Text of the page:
(NEWS CENTER) -- With winter fast approaching, and many people looking for ways to save on their heating costs, NEWS CENTER's Tim Goff met with the Maine State Housing Authority's weatherization guru, Tony Gill, to explore cheap and easy things you can do around your home to save money. Tonight, they tackle the home's exterior.
There are a couple ways to stop cold air from flowing into your home. One cheap fix is all around us at this time of year.
"Anything we can put up against the foundation will increase the R-value. In other words, it has a density to it will slow the transfer of heat through the building. Might as well use your leaves through the winter, save yourself a trip to the dump until spring."
Tony says use your bagged leaves for insulation.
"The plastic [bags] will hold up better. It will also prevent and stop air movement, whereas the paper will stop air movement as long as it is whole, but as soon as it gets water soaked and starts breaking apart, a) You will have to re-rake your leaves in the spring because you'll have to put them in another set of bags and b) You won't be getting the benefit of the air sealing the plastic bag will give you."
There is another fairly cheap solution, that may be a little more aesthetically pleasing and longer lasting -- insulating foam.
"What we've got here is foam in a can. This particular brand happens to be great stuff. There's a lot of brands out there and they are all similarily priced. I can't reccommend one over the other --as far as I know they are all pretty much equal."
"If you hook on to this stuff, you wear it forever. This just screws right on. Normally I would be wearing gloves while putting this on -- we don't happen to have any with these, so we're not gonna, we won't be."
The foam is not harmful to skin, but it does a number on anything it sticks to, so wear clothes you don't care about -- and don't forget the gloves.
Before applying the foam, stuff any insulation that is hanging down and clear out cob webs and dirt so the foam can stick to the surface.
"All you have to do is let it dry for about 24 hours and then you can trim it very nicely with a steak knife."
If the crack is too big to fill in one pass, let it dry for a few minutes.
"...and if it turns out you didn't get enough, all you do is go back and touch up where you missed."
It works well filling cracks in the foundation as well, but there is one thing you need to keep in mind.
"It is UV degradable, if you are going to put it somewhere where the sun is going to hit it you have to protect it with paint or some sort of thing."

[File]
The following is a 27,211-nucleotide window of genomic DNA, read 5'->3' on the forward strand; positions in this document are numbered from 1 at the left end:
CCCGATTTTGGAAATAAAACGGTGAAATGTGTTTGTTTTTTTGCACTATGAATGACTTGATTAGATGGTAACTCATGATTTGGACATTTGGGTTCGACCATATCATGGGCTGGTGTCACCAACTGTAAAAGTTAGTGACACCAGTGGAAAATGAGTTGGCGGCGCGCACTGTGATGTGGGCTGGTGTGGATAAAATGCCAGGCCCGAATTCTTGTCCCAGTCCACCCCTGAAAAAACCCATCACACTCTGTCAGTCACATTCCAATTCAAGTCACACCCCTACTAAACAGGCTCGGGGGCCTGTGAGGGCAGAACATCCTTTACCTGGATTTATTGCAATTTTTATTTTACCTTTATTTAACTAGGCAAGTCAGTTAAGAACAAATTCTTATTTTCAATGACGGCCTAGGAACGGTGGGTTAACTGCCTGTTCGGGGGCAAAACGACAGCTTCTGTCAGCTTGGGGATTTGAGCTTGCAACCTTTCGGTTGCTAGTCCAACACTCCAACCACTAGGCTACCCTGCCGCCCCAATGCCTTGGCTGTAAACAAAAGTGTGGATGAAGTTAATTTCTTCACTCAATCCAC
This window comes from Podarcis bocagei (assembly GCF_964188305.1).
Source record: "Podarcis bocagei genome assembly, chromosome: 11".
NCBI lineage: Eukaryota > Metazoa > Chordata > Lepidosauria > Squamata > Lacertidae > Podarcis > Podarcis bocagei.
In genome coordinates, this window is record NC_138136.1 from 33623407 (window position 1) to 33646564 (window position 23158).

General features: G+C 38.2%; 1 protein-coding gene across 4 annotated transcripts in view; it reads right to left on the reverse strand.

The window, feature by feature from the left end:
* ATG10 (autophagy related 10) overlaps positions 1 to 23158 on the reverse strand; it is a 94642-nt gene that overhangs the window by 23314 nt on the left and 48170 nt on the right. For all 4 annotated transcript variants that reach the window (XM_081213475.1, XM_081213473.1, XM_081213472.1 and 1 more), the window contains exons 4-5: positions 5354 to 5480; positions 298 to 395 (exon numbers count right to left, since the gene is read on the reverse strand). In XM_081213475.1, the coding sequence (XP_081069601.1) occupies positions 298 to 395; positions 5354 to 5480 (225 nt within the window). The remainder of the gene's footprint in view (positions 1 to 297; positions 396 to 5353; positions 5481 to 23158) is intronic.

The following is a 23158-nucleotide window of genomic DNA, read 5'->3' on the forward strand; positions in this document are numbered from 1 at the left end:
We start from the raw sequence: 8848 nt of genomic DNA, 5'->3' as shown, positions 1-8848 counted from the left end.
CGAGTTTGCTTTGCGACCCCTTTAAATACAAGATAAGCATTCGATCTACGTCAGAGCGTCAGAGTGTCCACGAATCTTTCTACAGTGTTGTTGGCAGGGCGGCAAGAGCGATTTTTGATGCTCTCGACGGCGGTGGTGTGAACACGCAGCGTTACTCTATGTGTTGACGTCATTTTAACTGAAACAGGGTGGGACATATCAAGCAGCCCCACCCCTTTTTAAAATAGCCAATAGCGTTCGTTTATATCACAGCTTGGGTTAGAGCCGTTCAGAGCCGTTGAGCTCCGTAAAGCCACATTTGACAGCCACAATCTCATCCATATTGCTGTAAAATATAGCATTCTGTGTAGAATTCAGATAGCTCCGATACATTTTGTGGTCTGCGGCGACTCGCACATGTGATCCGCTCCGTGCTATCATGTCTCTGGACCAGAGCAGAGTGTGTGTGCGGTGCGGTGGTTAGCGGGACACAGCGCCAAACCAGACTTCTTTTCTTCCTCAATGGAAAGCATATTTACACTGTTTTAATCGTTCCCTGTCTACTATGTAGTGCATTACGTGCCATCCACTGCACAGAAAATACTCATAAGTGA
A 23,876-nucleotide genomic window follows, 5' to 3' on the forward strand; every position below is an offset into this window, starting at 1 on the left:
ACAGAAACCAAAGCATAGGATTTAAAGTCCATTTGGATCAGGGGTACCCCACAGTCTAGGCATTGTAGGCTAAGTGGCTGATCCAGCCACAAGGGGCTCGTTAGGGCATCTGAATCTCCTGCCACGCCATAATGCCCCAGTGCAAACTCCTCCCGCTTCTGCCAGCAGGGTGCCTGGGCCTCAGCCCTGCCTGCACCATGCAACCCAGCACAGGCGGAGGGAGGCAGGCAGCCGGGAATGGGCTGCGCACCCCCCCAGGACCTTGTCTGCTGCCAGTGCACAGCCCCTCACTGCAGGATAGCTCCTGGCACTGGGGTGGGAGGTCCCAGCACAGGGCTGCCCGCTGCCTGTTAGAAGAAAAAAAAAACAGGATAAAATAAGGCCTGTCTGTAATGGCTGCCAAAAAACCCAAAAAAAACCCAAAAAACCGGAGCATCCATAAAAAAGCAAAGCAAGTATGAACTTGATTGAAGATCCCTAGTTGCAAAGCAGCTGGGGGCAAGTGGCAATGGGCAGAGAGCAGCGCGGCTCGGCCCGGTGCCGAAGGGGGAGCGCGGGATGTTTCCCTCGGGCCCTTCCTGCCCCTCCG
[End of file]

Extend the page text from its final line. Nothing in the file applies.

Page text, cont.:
Any droppings can be cleaned up in about 15 minutes, but you should wait about a day before triming drips with a knife.
"This becomes a significant air leak and very easy to fix, as shot of foam in the can, again the same stuff we are going to use on the foundation. Ten seconds of your time, significant savings."
Now, is it really worth doing at five bucks a can, with the average house requiring about three cans to do completely? Tony says yes.
"Think of air being a fluid. Turn the house over mentally in your mind, fill it with water. If the hole would leak, it is worth plugging. The strength of warm air rising is roughly equivalent to the strength of water sinking."
Another place to stop cold air from flowing in is the dryer vent.
"Take a few moments to walk outside to your dryer vent, stick your hand in there, make sure there are no wasps in it, stick your hand in there and see whether or not this flapper is operating. If it is not, generally you can just take a stick and clean the lint out of it and it will clean it right up and it will work fine. It should close tightly by gravity when you let go of it."
If you don't have a flapper, you can use a piece of leftover fiberglass insulation to plug the vent, just don't forget to remove it when you dry your clothes.
Another source for heat loss is the garage.
"It is far more important to cut the garage off from the house than it is to cut the garage off from the outdoors. The reason for that is we keep really bad stuff in our garages, including automobiles, which off gas all kinds of things that you really don't want to breathe. So it is a good idea to stop the air moving here. It is much more important to deal with the connection between the garage and the house."
This story was originally posted on November 10, 2008.